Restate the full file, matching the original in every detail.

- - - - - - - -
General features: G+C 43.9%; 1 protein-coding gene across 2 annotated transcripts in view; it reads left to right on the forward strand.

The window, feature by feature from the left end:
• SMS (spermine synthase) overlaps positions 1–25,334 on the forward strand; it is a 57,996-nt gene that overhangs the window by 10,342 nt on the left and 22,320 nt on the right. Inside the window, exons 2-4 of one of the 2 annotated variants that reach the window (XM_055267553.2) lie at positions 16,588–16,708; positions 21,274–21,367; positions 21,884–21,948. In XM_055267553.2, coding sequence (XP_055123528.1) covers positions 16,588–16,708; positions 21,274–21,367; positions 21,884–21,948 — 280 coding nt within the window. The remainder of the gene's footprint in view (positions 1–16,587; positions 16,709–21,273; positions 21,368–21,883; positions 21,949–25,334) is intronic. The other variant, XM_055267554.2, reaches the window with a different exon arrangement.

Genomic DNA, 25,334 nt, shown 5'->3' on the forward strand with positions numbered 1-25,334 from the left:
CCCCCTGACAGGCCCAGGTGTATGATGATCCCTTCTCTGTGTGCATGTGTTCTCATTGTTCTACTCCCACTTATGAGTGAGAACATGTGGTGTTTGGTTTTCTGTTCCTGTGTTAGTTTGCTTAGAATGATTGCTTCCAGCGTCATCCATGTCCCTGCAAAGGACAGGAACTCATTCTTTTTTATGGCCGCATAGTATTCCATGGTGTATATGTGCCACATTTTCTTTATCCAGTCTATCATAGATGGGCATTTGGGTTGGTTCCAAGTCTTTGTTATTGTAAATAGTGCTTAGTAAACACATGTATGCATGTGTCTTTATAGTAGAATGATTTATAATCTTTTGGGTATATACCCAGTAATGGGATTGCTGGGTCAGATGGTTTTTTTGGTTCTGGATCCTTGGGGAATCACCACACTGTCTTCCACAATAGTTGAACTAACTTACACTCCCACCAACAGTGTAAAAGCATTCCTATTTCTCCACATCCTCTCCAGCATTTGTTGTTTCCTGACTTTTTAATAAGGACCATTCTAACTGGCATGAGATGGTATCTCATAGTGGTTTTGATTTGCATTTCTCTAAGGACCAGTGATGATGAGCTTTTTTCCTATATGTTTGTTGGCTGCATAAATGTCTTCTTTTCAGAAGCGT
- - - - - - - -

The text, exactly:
General features: G+C 43.9%; 1 protein-coding gene across 2 annotated transcripts in view; it reads left to right on the forward strand.

The window, feature by feature from the left end:
• SMS (spermine synthase) overlaps positions 1–25,334 on the forward strand; it is a 57,996-nt gene that overhangs the window by 10,342 nt on the left and 22,320 nt on the right. Inside the window, exons 2-4 of one of the 2 annotated variants that reach the window (XM_055267553.2) lie at positions 16,588–16,708; positions 21,274–21,367; positions 21,884–21,948. In XM_055267553.2, coding sequence (XP_055123528.1) covers positions 16,588–16,708; positions 21,274–21,367; positions 21,884–21,948 — 280 coding nt within the window. The remainder of the gene's footprint in view (positions 1–16,587; positions 16,709–21,273; positions 21,368–21,883; positions 21,949–25,334) is intronic. The other variant, XM_055267554.2, reaches the window with a different exon arrangement.

Genomic DNA, 25,334 nt, shown 5'->3' on the forward strand with positions numbered 1-25,334 from the left:
CCCCCTGACAGGCCCAGGTGTATGATGATCCCTTCTCTGTGTGCATGTGTTCTCATTGTTCTACTCCCACTTATGAGTGAGAACATGTGGTGTTTGGTTTTCTGTTCCTGTGTTAGTTTGCTTAGAATGATTGCTTCCAGCGTCATCCATGTCCCTGCAAAGGACAGGAACTCATTCTTTTTTATGGCCGCATAGTATTCCATGGTGTATATGTGCCACATTTTCTTTATCCAGTCTATCATAGATGGGCATTTGGGTTGGTTCCAAGTCTTTGTTATTGTAAATAGTGCTTAGTAAACACATGTATGCATGTGTCTTTATAGTAGAATGATTTATAATCTTTTGGGTATATACCCAGTAATGGGATTGCTGGGTCAGATGGTTTTTTTGGTTCTGGATCCTTGGGGAATCACCACACTGTCTTCCACAATAGTTGAACTAACTTACACTCCCACCAACAGTGTAAAAGCATTCCTATTTCTCCACATCCTCTCCAGCATTTGTTGTTTCCTGACTTTTTAATAAGGACCATTCTAACTGGCATGAGATGGTATCTCATAGTGGTTTTGATTTGCATTTCTCTAAGGACCAGTGATGATGAGCTTTTTTCCTATATGTTTGTTGGCTGCATAAATGTCTTCTTTTCAGAAGCGT